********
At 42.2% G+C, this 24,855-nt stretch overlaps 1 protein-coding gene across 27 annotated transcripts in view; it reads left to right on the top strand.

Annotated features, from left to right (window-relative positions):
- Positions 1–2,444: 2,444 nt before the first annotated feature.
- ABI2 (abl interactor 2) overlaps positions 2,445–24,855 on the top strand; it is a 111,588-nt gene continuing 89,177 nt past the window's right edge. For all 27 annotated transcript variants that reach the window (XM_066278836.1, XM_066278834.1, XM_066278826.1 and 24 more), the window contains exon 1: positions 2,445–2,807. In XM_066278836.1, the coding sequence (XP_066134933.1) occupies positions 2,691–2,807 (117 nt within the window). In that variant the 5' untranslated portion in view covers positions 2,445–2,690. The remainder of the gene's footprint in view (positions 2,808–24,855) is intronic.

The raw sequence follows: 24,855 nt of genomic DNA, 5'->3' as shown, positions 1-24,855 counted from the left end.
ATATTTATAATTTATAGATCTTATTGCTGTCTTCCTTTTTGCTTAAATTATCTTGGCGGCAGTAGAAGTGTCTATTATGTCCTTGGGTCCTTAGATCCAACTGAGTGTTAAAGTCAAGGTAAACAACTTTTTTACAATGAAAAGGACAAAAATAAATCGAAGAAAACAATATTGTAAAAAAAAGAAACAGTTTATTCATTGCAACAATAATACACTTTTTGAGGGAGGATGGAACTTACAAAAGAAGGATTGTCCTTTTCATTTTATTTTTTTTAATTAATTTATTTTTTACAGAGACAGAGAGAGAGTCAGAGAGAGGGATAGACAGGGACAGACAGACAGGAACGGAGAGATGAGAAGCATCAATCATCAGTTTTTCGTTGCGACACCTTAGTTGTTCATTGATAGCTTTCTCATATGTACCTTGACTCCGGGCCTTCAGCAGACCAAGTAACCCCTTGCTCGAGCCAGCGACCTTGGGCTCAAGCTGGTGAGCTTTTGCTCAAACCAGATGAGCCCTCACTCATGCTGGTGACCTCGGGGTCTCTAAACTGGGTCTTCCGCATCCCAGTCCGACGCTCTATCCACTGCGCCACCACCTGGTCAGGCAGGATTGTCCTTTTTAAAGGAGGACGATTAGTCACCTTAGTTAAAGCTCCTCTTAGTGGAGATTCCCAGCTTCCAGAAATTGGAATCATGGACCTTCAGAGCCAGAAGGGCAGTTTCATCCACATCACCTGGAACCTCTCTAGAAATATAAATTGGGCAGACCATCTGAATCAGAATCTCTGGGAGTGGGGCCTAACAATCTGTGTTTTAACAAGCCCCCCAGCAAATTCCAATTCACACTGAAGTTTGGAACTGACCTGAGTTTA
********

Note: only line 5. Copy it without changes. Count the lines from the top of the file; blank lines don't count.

The raw sequence follows: 24,855 nt of genomic DNA, 5'->3' as shown, positions 1-24,855 counted from the left end.